How Can I Prevent Thoracic Outlet Syndrome?
The anatomy of the thoracic outlet is bordered by the clavicle and the first rib, between which the subclavian artery and vein pass. The scalene triangle between the anterior and middle scalene muscles is where the brachial plexus passes, innervating the upper extremity. Congenital anomalies such as cervical ribs and muscular anomalies cannot be prevented, but Thoracic Outlet Syndrome (TOS) progression can.
Treatment is indicated only for those with signs and symptoms; prevention of signs and symptoms is by eliminating the risk of compression due to injuries or physical activities responsible for neurovascular compression. Prevention and treatment often are dictated by the specific structure compressed, i.e., subclavian artery, subclavian vein, or brachial nerve plexus.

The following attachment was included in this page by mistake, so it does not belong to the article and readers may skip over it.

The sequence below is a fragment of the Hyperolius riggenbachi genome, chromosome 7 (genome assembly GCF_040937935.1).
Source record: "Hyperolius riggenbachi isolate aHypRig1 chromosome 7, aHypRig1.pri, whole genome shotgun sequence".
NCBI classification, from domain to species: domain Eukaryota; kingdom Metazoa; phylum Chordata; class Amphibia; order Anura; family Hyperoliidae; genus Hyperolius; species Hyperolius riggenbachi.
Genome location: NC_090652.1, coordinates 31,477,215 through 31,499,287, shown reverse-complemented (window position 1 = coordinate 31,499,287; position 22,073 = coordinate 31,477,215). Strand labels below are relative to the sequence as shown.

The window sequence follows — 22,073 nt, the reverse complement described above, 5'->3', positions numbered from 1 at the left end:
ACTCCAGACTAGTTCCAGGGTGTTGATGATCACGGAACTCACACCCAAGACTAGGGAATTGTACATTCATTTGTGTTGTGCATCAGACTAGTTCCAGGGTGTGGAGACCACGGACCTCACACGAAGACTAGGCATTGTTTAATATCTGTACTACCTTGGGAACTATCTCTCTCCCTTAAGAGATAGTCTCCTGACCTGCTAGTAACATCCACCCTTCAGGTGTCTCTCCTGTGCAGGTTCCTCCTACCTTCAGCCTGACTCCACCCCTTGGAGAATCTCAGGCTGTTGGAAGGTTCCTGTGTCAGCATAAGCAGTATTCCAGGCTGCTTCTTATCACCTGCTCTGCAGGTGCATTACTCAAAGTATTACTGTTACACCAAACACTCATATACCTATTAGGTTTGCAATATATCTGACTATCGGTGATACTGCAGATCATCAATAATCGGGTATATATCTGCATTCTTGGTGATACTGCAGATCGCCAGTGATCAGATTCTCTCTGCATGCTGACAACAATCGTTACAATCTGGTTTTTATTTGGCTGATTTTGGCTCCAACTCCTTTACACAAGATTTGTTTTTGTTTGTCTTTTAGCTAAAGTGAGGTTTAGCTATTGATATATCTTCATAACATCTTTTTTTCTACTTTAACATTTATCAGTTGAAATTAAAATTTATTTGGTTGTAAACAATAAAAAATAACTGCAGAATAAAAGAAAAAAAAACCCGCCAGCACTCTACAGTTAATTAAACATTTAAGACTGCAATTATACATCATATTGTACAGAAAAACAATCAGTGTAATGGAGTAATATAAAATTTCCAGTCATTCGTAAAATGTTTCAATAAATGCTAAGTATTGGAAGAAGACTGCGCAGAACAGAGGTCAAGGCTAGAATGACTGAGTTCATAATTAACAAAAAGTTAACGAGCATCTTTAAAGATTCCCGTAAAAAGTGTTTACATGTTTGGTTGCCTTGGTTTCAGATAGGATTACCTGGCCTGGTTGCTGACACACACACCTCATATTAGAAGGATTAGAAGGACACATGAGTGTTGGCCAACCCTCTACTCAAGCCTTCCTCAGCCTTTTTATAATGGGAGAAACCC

Prevention of Symptomatic TOS
- Physical therapy to decrease tension from the scalene musculature, encourage proper posture, and avoid undue scalene muscular hypertrophy
- Injections of anesthetics, steroids, or Botox into the thoracic outlet, scalene triangle, or scalene muscles
- In subclavian vein compression, anticoagulation or thrombolytic therapy to prevent or dissolve venous thrombus formation. In arterial ischemia due to an arterial thrombus or embolus, catheter-directed thrombolysis or embolectomy is indicated
- Surgery to remove cervical or other anomalous ribs, correct distortion of clavicular anatomy from injury, or to release tension from the scalene musculature